Holey & Woodhouse Star at Donington Season OpenerSt Cross Electronics Monoposto Championship Round 1 Donington Park 27 April 2013
The 2013 St. Cross Electronics Mono Championship got off to a great start at Donington Park, with packed grids, close and fast racing, and no major incidents.
As the 55+ field assembled at the circuit the gathering Monoposti were faced with some non-trivial logistic challenges. First we shoe-horned almost the entire entry into 18 garages. It was certainly tight but also a welcome shelter from several sharp showers that fell over the weekend. The management required to get 30+ cars assembled in the pit lane was a major challenge for the team of pit lane marshals, who worked hard at it all weekend – on some occasions there were more than 60 Monoposto and GT cars occupying an active pit lane. Then there was timetable which can most kindly be described as idiosyncratic; a state of affairs which had been brought about by a desire to enable people to commute between Donington and the simultaneous F3 Cup event at Silverstone. This wasn’t very convenient for many competitors; fortunately the date clash was a one-off, so the situation won’t arise again.
Saturday Mono 2000/Classic 2000: Qualifying & Race
The action started immediately as the huge Mono 2000 & Mono Classic field emerged into the pitlane for the first qualifying session, with everyone surviving (in some cases just…) the attention of three noise marshalling teams who had to make the best of a less than an ideal situation for all concerned. The session got underway with some very experienced drivers getting the jump on their rivals: Russ Giles, Francis Phillips and Lee Cunningham initially headed the timing screens, the latter two in their Mono Classic 2000 class cars, along with surprise contender Mark Smith in his ex Kevin Mason Dallara, going really well. However as the track got less green mid-session we saw Tony Bishop, Kevan McLurg and Adrian Holey, all in Mono 2000 Dallaras, hit the top of the list in turn; along with Ben Cater, and Mono newcomers Daryl Jones and Bryn Tootell all going very quickly in their Classics.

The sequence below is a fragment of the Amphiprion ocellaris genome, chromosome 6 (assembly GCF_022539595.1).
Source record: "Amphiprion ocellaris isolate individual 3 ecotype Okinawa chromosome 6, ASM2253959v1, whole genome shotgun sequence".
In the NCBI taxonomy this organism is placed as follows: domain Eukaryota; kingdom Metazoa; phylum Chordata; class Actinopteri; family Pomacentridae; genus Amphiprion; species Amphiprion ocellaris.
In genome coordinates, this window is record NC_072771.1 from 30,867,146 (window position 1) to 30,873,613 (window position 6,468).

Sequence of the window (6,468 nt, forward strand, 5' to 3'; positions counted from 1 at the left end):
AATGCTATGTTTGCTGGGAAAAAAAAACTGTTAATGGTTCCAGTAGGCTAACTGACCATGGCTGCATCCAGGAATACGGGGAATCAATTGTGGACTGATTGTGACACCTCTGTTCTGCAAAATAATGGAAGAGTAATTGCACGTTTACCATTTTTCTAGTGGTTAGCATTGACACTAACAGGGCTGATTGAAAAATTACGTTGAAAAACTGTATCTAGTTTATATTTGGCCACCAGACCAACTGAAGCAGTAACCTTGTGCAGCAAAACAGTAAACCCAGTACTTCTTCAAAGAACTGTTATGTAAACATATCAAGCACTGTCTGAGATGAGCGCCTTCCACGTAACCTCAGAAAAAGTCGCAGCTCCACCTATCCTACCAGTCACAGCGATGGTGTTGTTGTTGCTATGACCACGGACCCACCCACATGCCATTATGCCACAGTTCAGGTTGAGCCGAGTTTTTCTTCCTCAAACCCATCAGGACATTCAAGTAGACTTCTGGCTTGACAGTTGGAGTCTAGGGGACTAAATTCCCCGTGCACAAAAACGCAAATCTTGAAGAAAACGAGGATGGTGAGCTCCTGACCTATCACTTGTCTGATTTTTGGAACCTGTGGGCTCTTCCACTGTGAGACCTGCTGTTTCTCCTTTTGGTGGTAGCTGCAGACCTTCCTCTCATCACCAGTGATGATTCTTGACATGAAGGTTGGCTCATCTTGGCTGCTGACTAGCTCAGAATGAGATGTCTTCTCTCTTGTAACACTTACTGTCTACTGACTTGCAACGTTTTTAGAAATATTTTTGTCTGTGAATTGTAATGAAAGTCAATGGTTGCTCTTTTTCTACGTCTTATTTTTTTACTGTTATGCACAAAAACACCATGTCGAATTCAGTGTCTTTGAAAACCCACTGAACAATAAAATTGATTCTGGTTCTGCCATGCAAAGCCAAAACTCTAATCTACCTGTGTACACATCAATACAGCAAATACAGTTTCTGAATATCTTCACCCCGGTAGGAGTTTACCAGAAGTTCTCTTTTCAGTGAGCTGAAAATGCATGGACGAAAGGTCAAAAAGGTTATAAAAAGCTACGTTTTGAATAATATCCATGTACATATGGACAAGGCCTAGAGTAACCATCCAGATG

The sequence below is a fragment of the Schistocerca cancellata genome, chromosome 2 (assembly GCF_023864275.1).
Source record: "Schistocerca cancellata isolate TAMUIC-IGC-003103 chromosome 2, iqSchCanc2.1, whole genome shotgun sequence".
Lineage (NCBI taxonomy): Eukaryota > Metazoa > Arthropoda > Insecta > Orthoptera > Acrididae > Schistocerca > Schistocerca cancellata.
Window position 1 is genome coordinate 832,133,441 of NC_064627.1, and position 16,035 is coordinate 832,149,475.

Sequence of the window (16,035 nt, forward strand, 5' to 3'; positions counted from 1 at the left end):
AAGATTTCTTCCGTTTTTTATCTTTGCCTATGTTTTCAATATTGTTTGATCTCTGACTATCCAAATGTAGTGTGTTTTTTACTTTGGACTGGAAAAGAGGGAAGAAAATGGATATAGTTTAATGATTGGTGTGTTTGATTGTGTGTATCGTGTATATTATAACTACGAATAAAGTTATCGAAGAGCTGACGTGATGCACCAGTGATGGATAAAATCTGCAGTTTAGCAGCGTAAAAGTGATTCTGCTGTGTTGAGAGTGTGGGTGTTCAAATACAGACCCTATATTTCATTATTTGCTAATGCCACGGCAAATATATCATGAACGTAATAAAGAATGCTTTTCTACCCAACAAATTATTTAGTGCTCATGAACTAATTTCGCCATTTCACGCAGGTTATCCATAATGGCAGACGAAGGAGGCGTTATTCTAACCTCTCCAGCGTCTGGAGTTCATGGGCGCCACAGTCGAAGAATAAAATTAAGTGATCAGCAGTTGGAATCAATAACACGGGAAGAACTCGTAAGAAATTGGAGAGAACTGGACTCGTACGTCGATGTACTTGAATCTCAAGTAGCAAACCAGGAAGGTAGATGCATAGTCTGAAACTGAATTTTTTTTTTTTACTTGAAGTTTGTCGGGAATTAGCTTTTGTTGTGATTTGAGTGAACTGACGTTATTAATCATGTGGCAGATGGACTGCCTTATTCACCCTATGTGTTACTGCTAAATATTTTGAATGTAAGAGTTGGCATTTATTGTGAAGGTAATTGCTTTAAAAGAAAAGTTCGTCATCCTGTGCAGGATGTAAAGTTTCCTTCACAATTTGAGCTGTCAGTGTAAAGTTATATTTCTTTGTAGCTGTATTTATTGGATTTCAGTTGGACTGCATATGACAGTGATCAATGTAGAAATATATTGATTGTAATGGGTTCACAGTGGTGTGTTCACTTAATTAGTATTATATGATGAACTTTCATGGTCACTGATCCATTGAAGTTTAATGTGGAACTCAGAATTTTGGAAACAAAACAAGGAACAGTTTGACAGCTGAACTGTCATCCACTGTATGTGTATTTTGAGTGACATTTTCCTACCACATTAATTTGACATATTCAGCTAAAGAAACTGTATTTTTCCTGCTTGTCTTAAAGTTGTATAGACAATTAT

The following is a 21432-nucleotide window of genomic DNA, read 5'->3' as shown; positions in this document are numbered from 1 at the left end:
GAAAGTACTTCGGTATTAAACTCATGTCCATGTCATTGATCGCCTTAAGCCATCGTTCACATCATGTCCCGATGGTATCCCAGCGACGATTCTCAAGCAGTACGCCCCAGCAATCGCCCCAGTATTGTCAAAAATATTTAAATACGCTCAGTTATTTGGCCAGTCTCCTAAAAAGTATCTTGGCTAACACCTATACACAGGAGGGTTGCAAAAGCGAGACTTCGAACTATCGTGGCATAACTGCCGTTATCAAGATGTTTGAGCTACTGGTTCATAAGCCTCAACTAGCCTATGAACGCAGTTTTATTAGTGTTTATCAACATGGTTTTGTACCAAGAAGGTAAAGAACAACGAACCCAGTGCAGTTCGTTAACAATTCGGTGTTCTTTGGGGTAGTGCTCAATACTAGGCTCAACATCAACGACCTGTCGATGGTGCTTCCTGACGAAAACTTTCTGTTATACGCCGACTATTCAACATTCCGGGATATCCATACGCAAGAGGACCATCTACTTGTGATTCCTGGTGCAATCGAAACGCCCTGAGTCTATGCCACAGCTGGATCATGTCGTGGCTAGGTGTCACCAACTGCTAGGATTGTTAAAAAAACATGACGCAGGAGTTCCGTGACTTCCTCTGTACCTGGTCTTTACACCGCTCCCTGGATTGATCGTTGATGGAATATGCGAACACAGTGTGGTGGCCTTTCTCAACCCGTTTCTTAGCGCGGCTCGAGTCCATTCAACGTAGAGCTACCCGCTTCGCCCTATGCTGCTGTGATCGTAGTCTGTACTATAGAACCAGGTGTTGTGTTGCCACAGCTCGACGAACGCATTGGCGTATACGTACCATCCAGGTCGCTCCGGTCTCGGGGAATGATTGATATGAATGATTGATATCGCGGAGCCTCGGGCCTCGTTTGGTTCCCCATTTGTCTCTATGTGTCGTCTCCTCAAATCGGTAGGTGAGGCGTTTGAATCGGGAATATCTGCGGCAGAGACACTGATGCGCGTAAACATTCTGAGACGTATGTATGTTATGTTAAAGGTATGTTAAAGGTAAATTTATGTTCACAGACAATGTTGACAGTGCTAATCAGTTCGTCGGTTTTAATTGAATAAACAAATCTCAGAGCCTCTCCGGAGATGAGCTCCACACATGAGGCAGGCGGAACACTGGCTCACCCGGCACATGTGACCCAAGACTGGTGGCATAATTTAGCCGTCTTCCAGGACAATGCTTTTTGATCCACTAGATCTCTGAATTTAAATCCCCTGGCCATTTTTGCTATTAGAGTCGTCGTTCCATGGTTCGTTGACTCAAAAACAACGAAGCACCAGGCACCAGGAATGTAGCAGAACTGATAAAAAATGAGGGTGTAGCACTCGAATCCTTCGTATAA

As the clocks ran out Adrian Holey (Mono 2000 Topmarx Racing Dallara) held overall pole from Russ Giles, with Lee Cunningham (Edginton Racing Van Diemen) at the head of the 20-strong Classic field from Ben Cater. Several fancied runners had encountered problems. Francis Phillips’ superb start ended in tears when the VW in his Reynard seized without any warning; current Champion Malcolm Scott struggled with no clutch on his familiar Dallara, and the two other Topmarx cars of Richard Purcell and Steve Patania had a disaster with neither running cleanly.
There were several completely new faces in the entry as well as the front-running Daryl Jones and Bryn Tootell. Alistair Bell ran well in his ex Lee Bennett Reynard. David Gambling was having his first outing in a gorgeous ex Magic Motorsport Dallara. Dave Gillett produced a very smart Vauxhall Lotus, and Tim Tudor ran in the Swansea Metropolitan Renault which he said ended the session with several “issues”. All these competitors are very welcome to Monoposto; albeit very much in at the deep end at this meeting.
The unusual schedule had the Mono 2000/Classic race before the second Mono grid’s qualifiying session. Adrian Holey launched from pole into a lead he held to the flag, but behind him there was all kinds of action. Ben Cater’s car broke a drive shaft at the start and was lucky not to be hit by the 28 following cars. Kevan McLurg used a good start from 5th on the grid to head the pursuit from Russ Giles and Lee Cunningham, shadowed by Daryl Jones until he pitted on lap 5. On the same lap McLurg suddenly dropped down the order presumably as the result of a moment, leaving Cunningham and Giles between him and Holey, with Tony Bishop’s Dallara in pursuit from 7th on the grid. By this time the odd spot of rain was worsening and the edge was definitely coming off people’s lap times. As the race moved into its second half, McLurg (kicking himself) and Bishop moved up past Giles, although Bishop left it to the very last lap to get by, but none of them could make much impression on Holey and Cunningham, who both took excellent wins. Meanwhile Mike Hatton was having a great run in his ex Richard Purcell Vauxhall, taking a second in the Mono Classics from Bryn Tootell’s Van Diemen. Malcolm Scott had started his clutchless Dallara in the pitlane and fought through to 9th overall, picking up the Driver of the Day award in the process.